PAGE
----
In what one State Department official called the "fastest agreement ever reached on anything between the two governments," the United States and the Soviet Union have arranged in trade a parcel of lush, wooded land on Maryland's Eastern Shore for two pieces of property in Moscow.
The Russians will get four acres on Pioneer Point in Queen Anne's County as a summer retreat. The property adjoins a 45-acre tract they already own. In exchange, the State Department received two Moscow parcels, where it will build recreational facilities and a warehouse.
The State Department has agreed to pay $400,000 for the Eastern Shore property, which it will then lease rent-free for 85 years to the Russians. In return, the State Department will get similar leases on the Moscow land.
The Russians had been asking about $2.5 million in rent for far shorter-term leases on the Moscow properties, and by those terms, "we got a great bargain," department official Charles Swan said yesterday.
The exchange was first suggested early this year by Soviet Ambassador Anatoliy Dobrynin, according to Swan. Then in May New York's Chase Manhattan Bank, which owns the Maryland property, suddenly put on the pressure with news that it had another interest buyer. The soviet-American deal was struck 10 days later after a flurry of diplomatic cables and delicate negotiations, Swan said.
"Probably during World War II, some things went through faster, but in recent memory this is the fastest the two countries ever worked out an agreement," he said.
The exchange may even have helped ease the way to a long-delayed construction contract between the two countries, allowing the United States to begin building a new embassy complex in Moscow. After seven years of negotiations, the contract was signed June 30.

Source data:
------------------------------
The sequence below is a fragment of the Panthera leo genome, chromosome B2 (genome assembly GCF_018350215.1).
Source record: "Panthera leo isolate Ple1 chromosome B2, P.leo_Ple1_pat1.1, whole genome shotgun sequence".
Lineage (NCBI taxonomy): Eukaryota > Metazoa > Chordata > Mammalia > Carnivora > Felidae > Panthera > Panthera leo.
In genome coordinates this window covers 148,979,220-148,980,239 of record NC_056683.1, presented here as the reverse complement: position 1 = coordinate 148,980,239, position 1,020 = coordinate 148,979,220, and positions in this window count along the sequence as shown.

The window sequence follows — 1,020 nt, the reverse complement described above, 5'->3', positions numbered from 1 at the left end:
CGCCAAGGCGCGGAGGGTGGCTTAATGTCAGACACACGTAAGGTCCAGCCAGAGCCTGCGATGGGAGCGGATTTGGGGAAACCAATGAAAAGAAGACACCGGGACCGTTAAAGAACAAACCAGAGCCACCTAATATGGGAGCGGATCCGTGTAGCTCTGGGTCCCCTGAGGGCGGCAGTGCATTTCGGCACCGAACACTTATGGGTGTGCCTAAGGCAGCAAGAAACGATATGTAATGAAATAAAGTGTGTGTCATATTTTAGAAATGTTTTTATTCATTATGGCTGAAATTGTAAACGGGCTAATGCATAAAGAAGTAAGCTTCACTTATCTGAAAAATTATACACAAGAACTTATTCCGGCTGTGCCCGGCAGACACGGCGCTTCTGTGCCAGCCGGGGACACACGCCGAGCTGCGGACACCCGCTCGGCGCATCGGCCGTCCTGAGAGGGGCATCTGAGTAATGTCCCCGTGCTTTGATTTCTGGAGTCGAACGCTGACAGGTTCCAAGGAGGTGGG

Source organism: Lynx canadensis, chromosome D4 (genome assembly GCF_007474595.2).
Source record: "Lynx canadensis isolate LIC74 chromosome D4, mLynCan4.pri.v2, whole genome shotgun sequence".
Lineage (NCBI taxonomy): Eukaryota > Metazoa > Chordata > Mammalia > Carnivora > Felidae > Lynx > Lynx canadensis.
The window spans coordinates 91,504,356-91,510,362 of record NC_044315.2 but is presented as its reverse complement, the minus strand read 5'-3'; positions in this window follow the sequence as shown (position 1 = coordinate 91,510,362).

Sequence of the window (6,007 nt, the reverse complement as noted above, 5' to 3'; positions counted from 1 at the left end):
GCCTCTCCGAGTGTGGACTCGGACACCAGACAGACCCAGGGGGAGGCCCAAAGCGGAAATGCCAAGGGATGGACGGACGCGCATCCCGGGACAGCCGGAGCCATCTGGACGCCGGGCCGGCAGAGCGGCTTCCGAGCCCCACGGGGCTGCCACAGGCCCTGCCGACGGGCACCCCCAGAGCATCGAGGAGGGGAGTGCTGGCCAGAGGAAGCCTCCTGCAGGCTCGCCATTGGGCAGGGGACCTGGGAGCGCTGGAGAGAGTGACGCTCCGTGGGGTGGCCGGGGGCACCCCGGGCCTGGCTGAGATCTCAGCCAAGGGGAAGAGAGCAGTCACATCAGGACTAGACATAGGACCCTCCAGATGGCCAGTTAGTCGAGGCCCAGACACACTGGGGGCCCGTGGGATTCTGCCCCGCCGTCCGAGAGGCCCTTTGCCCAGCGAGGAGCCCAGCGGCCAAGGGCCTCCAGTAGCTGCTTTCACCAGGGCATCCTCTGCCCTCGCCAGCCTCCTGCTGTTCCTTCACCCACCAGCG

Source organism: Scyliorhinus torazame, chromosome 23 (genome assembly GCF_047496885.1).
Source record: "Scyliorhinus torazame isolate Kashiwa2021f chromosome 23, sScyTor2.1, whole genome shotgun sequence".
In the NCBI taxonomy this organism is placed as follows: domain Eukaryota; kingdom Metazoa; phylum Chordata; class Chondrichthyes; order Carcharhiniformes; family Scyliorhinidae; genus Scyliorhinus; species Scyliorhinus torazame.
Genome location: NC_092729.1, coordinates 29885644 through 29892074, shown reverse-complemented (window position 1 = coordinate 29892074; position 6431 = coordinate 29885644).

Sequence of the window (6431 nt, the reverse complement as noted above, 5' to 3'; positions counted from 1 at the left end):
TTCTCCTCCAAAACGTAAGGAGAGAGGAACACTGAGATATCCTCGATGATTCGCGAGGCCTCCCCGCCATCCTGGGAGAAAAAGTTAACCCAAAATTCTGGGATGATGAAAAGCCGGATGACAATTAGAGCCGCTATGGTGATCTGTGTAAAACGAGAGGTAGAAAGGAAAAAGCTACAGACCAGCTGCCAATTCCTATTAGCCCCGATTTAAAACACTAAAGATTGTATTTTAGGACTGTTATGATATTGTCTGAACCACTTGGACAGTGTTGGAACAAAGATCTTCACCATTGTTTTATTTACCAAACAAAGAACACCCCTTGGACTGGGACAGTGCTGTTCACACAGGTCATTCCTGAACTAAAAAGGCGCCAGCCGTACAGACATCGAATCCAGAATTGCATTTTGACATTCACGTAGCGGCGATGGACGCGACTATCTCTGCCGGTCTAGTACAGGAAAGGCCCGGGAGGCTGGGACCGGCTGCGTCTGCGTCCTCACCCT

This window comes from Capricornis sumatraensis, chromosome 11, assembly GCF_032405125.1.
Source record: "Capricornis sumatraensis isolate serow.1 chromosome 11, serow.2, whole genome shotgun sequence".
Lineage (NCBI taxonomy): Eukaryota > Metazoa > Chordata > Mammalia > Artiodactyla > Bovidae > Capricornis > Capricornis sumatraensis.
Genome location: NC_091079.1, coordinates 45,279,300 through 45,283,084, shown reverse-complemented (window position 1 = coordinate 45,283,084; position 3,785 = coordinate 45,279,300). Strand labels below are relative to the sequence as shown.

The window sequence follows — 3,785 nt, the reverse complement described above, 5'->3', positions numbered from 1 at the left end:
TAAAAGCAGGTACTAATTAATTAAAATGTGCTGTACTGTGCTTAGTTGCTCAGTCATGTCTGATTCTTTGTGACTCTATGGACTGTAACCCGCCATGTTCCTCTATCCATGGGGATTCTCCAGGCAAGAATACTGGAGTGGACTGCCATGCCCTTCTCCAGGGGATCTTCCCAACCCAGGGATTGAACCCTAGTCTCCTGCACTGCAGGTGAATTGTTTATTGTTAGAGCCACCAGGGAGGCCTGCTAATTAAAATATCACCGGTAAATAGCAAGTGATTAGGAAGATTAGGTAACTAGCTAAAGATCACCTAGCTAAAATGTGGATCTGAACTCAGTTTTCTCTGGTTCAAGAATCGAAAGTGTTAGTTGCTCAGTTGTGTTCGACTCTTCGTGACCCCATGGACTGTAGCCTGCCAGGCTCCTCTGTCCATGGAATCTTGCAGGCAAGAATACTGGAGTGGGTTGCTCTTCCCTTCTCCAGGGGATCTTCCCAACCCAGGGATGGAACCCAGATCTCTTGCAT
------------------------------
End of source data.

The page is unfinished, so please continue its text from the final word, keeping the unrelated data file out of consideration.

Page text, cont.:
"I can't tell you what their motives were" for reaching final agreement on that, Swan said, but the land exchange, "sure didn't hurt anything."
The Pioneer Point property involved in the exchange once belonged to millionaire John Jacob Raskob, builder of the Empire State Building. The 45-acre tract the Russians already oww contains Raskob's two neo-Georgian mansions, and the new four-acre parcel contains a stately white home, one used as servants' quarters and since renovated as an office building.
Joe Handley, the 80-year-old estate manager who once worked for Raskob and still oversees the remainder of the 1,600-acre estate, said Dobrynin and his wife visited the site last spring.
The ambassador carefully inspected the building and said he planned to build tennis courts and a swimming pool on the grounds, Handley said.
Officials at the Soviet embassy in Washington were unavailable for comment yesterday.
Handley, one of the loudest protesters when the Russians first arrived at Pioneer Point in 1972, has changed his mind.
"As far as neighbors are concerned you couldn't ask for better," Handley said yesterday."They don't bother anybody. CAPTION: Picture, Stately white home that has been renovated as an office building is on the four-acre tract leased to Soviet embassy as part of trade for Moscow property. By T. Gregory Lynch for The Washington Post; Map, no caption, By Richard Furno - The Washington Post